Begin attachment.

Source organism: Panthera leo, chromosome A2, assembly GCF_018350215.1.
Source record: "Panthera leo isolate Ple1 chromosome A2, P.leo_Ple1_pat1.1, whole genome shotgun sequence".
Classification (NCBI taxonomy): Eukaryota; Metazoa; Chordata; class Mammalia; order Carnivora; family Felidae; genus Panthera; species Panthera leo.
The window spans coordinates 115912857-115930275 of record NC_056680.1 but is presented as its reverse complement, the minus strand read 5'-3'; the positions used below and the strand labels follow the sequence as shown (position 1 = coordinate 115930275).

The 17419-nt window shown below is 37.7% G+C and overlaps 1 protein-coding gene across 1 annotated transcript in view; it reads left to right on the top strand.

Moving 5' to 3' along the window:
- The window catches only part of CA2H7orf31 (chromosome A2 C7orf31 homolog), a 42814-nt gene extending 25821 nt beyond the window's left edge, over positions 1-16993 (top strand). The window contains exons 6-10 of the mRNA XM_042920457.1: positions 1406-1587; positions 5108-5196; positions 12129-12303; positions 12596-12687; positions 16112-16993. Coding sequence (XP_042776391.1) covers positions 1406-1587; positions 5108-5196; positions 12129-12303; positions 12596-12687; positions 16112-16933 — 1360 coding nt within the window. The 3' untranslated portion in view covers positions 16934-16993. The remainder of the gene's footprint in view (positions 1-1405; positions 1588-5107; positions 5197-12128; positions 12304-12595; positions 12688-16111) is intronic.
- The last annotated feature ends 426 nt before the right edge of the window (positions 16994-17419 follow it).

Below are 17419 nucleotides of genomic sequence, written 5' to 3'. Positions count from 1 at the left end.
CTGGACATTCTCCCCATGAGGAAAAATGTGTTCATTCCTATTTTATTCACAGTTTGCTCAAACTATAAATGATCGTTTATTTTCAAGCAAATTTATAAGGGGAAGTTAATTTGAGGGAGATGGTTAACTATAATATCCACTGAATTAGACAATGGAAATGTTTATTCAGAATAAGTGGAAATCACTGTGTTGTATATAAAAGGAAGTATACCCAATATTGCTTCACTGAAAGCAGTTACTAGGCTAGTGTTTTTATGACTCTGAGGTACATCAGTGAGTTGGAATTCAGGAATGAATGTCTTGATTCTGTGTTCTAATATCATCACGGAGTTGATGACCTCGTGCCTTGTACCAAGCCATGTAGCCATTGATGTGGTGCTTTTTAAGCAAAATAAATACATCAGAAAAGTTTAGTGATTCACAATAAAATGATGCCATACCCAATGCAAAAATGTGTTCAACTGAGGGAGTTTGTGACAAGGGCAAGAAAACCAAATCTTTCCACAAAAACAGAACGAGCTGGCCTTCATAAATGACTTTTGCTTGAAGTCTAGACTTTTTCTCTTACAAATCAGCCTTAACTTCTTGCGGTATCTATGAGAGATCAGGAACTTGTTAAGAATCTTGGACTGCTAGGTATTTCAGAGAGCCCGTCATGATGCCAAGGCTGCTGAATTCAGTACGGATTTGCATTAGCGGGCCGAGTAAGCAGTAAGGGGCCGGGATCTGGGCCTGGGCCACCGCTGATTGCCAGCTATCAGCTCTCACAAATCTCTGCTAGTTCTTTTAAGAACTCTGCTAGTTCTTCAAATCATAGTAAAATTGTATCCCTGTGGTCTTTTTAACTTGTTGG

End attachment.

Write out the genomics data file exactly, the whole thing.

Source organism: Panthera leo, chromosome A2, assembly GCF_018350215.1.
Source record: "Panthera leo isolate Ple1 chromosome A2, P.leo_Ple1_pat1.1, whole genome shotgun sequence".
Classification (NCBI taxonomy): Eukaryota; Metazoa; Chordata; class Mammalia; order Carnivora; family Felidae; genus Panthera; species Panthera leo.
The window spans coordinates 115912857-115930275 of record NC_056680.1 but is presented as its reverse complement, the minus strand read 5'-3'; the positions used below and the strand labels follow the sequence as shown (position 1 = coordinate 115930275).

The 17419-nt window shown below is 37.7% G+C and overlaps 1 protein-coding gene across 1 annotated transcript in view; it reads left to right on the top strand.

Moving 5' to 3' along the window:
- The window catches only part of CA2H7orf31 (chromosome A2 C7orf31 homolog), a 42814-nt gene extending 25821 nt beyond the window's left edge, over positions 1-16993 (top strand). The window contains exons 6-10 of the mRNA XM_042920457.1: positions 1406-1587; positions 5108-5196; positions 12129-12303; positions 12596-12687; positions 16112-16993. Coding sequence (XP_042776391.1) covers positions 1406-1587; positions 5108-5196; positions 12129-12303; positions 12596-12687; positions 16112-16933 — 1360 coding nt within the window. The 3' untranslated portion in view covers positions 16934-16993. The remainder of the gene's footprint in view (positions 1-1405; positions 1588-5107; positions 5197-12128; positions 12304-12595; positions 12688-16111) is intronic.
- The last annotated feature ends 426 nt before the right edge of the window (positions 16994-17419 follow it).

Below are 17419 nucleotides of genomic sequence, written 5' to 3'. Positions count from 1 at the left end.
CTGGACATTCTCCCCATGAGGAAAAATGTGTTCATTCCTATTTTATTCACAGTTTGCTCAAACTATAAATGATCGTTTATTTTCAAGCAAATTTATAAGGGGAAGTTAATTTGAGGGAGATGGTTAACTATAATATCCACTGAATTAGACAATGGAAATGTTTATTCAGAATAAGTGGAAATCACTGTGTTGTATATAAAAGGAAGTATACCCAATATTGCTTCACTGAAAGCAGTTACTAGGCTAGTGTTTTTATGACTCTGAGGTACATCAGTGAGTTGGAATTCAGGAATGAATGTCTTGATTCTGTGTTCTAATATCATCACGGAGTTGATGACCTCGTGCCTTGTACCAAGCCATGTAGCCATTGATGTGGTGCTTTTTAAGCAAAATAAATACATCAGAAAAGTTTAGTGATTCACAATAAAATGATGCCATACCCAATGCAAAAATGTGTTCAACTGAGGGAGTTTGTGACAAGGGCAAGAAAACCAAATCTTTCCACAAAAACAGAACGAGCTGGCCTTCATAAATGACTTTTGCTTGAAGTCTAGACTTTTTCTCTTACAAATCAGCCTTAACTTCTTGCGGTATCTATGAGAGATCAGGAACTTGTTAAGAATCTTGGACTGCTAGGTATTTCAGAGAGCCCGTCATGATGCCAAGGCTGCTGAATTCAGTACGGATTTGCATTAGCGGGCCGAGTAAGCAGTAAGGGGCCGGGATCTGGGCCTGGGCCACCGCTGATTGCCAGCTATCAGCTCTCACAAATCTCTGCTAGTTCTTTTAAGAACTCTGCTAGTTCTTCAAATCATAGTAAAATTGTATCCCTGTGGTCTTTTTAACTTGTTGG